Figure 1. Schematic representation of the recombinant constructs and sodium dodecyl sulfate polyacrylamide gel electrophoresis (SDS-PAGE)analysis of purified proteins. (A) Schematic of the recombinant phage endolysins used in this report. The fusion construct PlyGVE2CpCWB consists of the amidase domain from the PlyGVE2 endolysin (light grey) and the cell-wall binding (CWB) domain of the PlyCP26F endolysin (dark grey); (B) Representative 15% SDS-PAGE of the endolysin constructs. Lane 1. PlyGVE2CpCWB, Lane 2. PlyCP26F, and Lane 3. PlyCP39O, M = markers (Precision Protein Plus, Biorad). All proteins are nickel column purified at >95% purity and the purified protein full length amino acid sequence was further verified by mass spectrometry (See Supplementary Information).
Figure 1. Schematic representation of the recombinant constructs and sodium dodecyl sulfate polyacrylamide gel electrophoresis (SDS-PAGE)analysis of purified proteins. (A) Schematic of the recombinant phage endolysins used in this report. The fusion construct PlyGVE2CpCWB consists of the amidase domain from the PlyGVE2 endolysin (light grey) and the cell-wall binding (CWB) domain of the PlyCP26F endolysin (dark grey); (B) Representative 15% SDS-PAGE of the endolysin constructs. Lane 1. PlyGVE2CpCWB, Lane 2. PlyCP26F, and Lane 3. PlyCP39O, M = markers (Precision Protein Plus, Biorad). All proteins are nickel column purified at >95% purity and the purified protein full length amino acid sequence was further verified by mass spectrometry (See Supplementary Information).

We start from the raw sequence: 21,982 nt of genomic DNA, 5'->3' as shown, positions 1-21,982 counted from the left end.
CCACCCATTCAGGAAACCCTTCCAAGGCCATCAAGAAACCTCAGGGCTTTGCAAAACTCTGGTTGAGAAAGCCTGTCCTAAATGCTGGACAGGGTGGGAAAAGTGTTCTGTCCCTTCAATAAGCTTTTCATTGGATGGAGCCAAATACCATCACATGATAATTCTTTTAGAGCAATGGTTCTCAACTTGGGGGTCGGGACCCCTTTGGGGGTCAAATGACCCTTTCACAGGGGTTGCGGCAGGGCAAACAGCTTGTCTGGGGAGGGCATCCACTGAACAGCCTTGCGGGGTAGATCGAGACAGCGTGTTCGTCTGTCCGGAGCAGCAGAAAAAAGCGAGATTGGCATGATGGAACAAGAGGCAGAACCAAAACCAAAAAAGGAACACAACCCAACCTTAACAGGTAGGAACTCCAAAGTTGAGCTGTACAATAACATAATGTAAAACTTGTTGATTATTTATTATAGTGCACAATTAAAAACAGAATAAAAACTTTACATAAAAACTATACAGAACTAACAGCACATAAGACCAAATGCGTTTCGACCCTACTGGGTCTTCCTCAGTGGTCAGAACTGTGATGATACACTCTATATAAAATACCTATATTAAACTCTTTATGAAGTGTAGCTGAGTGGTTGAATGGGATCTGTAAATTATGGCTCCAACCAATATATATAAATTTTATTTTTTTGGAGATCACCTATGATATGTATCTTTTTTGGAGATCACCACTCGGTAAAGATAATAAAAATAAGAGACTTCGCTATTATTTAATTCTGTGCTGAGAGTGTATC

Viruses 07 02758 g001

2.2. Bacterial Cultures, Propagation of Strains and Protein Expression

E. coli strains were cultivated in LB broth utilizing standard methods and E. coli transformants were selected with 100 μg/mL ampicillin [23]. C. perfringens strains (Table 1) were typed and cultivated as previously reported [24]. The recombinant endolysin protein was expressed and purified essentially as described previously [19]. Briefly, cells from the expression host harboring the plasmid constructs were propagated in 100 mL Luria Bertani (LB) broth supplemented with 50 µg/mL ampicillin at 37 °C (shaking at 200 rpm) until the OD600 reading was 0.4–0.6 (log phase growth). The broth culture was held on ice for 1 h and then treated with 2 mM isopropyl-β-D-1-thiogalactopyranoside (IPTG) for induction of peptidoglycan hydrolase gene expression under control of the T7 promoter from the pET21d plasmid. The induced cells were then held overnight at 20–25 °C (slow shaking). The culture was centrifuged for 20 min at 4000 rpm. The supernatant was removed, the pellet was suspended in buffer (50 mM NaH2PO4, 300 mM NaCl, 10 mM imidazole, 10% glycerol, pH 8.0) and the suspended cells were lysed by passing through a 25 gauge needle. The resultant supernatant was purified via Nickel-NTA column chromatography [25] following manufacturer’s instructions (Qiagen™). The purified recombinant lysin and the cellular lysate were analyzed by SDS-PAGE and stained with Coomassie Blue to confirm the purity of the expressed protein [26]. Average concentrations of purified recombinant protein were ~2000 µg/mL.
Table 1. PlyGVE2CpCWB effectiveness against various bacteria.
Table 1. PlyGVE2CpCWB effectiveness against various bacteria.
Strain aEfficacy b
Clostridium perfringens ATCC 12916+
Clostridium perfringens ATCC 13124+
Clostridium perfringens WT Cp26+
Clostridium perfringens WT Cp39+
Clostridium sordelli ATCC 9714
Clostridium sporogenes ATCC 3584
Clostridium tetani ATCC 19406
Clostridium difficile ATCC 43255
Clostridium histolyticum ATCC 19401
Clostridium paraputrificum ATCC 25780
Clostridium septicum ATCC 12464
Listeria monocytogenes ATCC 19114
a WT (wild type) strains were isolated from chicken carcass rinses; or chicken fecal material and identified by fatty acid analysis and/or; biochemical assays. ATCC, American Type Culture Collection; b Efficacy determined by plate lysis (spot) assay.

2.3. Identification of the Expressed Protein by LC-MS/MS and Analysis of MS Data